The Draft Trade Marks Manual, 2015, which offers guidance on the application of the Act, states that Section 9(2)(a) may be attracted even in cases where there is ‘misrepresentation as to the characteristics of the goods or services’. In light of the discussion above, the implied assurance of products under the marks (‘COVID-RELIEF’, ‘NOCORONA’ ‘DHL CORONAVIRUS PREVENTIVE’) fulfilling their desired objective of purging COVID-19 appears to be a misrepresentation.

Descriptive nature

Further, Section 9(1)(b) provides for refusal of registration of marks “which may serve in trade to designate the kind, quality, quantity, intended purpose, values, geographical origin or the time of production of the goods or rendering of the service or other characteristics of the goods or service.”

Some of the marks under Class 5 brandish the use of the products being sold under them, for example ‘COVID-RELIEF’, ‘ANTI-CORONA’, ‘NOCORONA’ and ‘CORONA SAFE’. Such marks clearly fall within the wording of Section 9(1)(b) of the Act, as they are completely descriptive in nature. However, as per the proviso to Section 9(1), a descriptive mark may be eligible for registration when it has acquired distinctiveness. However, all these marks are ‘proposed to be used’ and an argument about acquired distinctiveness would not stand for the present marks.

An attempt at profiteering in times of COVID-19: Sanitizers and Food Supplements

Sanitizers, forming the backbone of the fight against the virus have been ‘out of stock’ on most mediums for the last few weeks. Although people have improvised by using surgical spirit and alum to kill the virus, there have been many cases of local manufacturers supplying fake sanitizers (eg: here, here). It is extremely saddening that there are no general standards in India for manufacture of sanitizers, unless these standards happen to be in the Indian Pharmacopeia 2018 which is accessible only on the payment of an astronomical price. The reference to the Indian Pharmacopeia is drawn from the Second Schedule of the Drugs and Cosmetics Act, 1940 which mentions standards for drugs manufactured in India. For standards not covered explicitly in the Second Schedule (like sanitizers), the heading of ‘other drugs’ refers to the Indian Pharmacopeia or Pharmacopeia of any other country. It is imperative in light of the current emergency-like situation that the government should set out standards for the manufacture of sanitizers effective to tackle COVID-19 (despite my best efforts, I could not find any such standards readily available to the public; open to correction). For example, the U.S. FDA has recently set standards for manufacture of sanitizers effective against coronavirus. Aside from the obvious benefit of having and publicizing such standards, it would also help make clear what to do with trademark applications for marks like ‘ANTI-CORONA’, ‘CORONA SANITIZER’ and ‘CORONA SAFE: ANTIVIRUS SPRAY WITH VITMAIN ‘E’’ under Class 5. Without an effective setting of standards by the government, proprietors may adopt similar marks to sell sanitizers, thereby leading to widespread misrepresentation among the public.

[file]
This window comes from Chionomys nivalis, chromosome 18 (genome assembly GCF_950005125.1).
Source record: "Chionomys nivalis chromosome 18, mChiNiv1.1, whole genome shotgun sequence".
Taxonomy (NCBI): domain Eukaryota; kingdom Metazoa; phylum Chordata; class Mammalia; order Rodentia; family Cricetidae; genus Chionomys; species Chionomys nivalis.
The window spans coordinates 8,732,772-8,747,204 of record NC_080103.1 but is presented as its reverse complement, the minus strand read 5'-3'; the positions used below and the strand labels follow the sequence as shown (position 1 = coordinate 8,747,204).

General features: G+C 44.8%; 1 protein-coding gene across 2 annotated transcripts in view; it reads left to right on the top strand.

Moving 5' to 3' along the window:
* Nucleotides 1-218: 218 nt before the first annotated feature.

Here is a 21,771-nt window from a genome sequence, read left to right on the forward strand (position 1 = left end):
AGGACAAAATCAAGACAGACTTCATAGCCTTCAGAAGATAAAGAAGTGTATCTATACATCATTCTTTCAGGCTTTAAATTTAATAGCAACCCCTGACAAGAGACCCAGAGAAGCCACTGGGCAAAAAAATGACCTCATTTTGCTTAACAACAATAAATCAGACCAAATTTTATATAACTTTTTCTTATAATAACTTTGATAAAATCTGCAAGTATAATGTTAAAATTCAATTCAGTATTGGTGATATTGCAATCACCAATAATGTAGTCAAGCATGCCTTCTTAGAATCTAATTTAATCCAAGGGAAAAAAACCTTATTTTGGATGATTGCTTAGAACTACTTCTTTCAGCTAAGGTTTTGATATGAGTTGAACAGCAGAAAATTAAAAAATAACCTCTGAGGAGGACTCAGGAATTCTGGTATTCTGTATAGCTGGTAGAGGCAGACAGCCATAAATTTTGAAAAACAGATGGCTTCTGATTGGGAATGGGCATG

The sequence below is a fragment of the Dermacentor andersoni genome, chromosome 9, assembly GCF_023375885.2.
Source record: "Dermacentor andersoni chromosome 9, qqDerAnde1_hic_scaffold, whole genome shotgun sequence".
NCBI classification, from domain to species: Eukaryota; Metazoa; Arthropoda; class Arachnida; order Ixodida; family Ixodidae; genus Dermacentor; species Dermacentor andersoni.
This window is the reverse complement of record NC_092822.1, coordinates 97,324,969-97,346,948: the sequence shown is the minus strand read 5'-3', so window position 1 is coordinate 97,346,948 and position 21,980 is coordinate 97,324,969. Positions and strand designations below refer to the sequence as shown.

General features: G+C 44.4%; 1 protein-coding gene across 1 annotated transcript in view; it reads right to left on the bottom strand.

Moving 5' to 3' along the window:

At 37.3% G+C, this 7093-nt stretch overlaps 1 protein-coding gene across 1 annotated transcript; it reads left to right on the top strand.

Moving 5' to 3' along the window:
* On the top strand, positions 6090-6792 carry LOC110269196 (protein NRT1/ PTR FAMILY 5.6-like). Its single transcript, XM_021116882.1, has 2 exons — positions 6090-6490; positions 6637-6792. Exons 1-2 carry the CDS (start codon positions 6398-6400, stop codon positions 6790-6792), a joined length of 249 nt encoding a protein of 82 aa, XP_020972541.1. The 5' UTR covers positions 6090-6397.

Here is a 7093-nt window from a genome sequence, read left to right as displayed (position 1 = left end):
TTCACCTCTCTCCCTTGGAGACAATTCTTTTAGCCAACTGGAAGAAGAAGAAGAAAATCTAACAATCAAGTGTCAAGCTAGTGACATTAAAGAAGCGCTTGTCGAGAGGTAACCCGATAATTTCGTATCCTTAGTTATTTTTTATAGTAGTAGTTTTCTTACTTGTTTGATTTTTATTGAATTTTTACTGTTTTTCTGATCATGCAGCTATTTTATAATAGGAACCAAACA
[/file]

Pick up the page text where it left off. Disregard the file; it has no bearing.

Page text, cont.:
Additionally, an application, ‘DHL CORONAVIRUS PREVENTIVE’ mentions ‘food supplement’ in the description of goods under Class 5. This is interesting, as the product claims to ‘prevent coronavirus’. This seems problematic as it runs directly contrary to the provisions of the FSSAI Act, 2006. The FSSAI Regulations, 2016 govern such health supplements, being a term synonymously used for ‘food supplement’ by the Regulations. Accordingly, the FSSAI Act, 2006 prescribes penalty for misbranded foods which specifically cover such products which are sold with ‘false, misleading or deceptive claims’. However, using the food supplement route is a very convenient means to launch a product within a strict timeline as it steers away from the drug regulatory authorities, leading to a faster introduction in the market.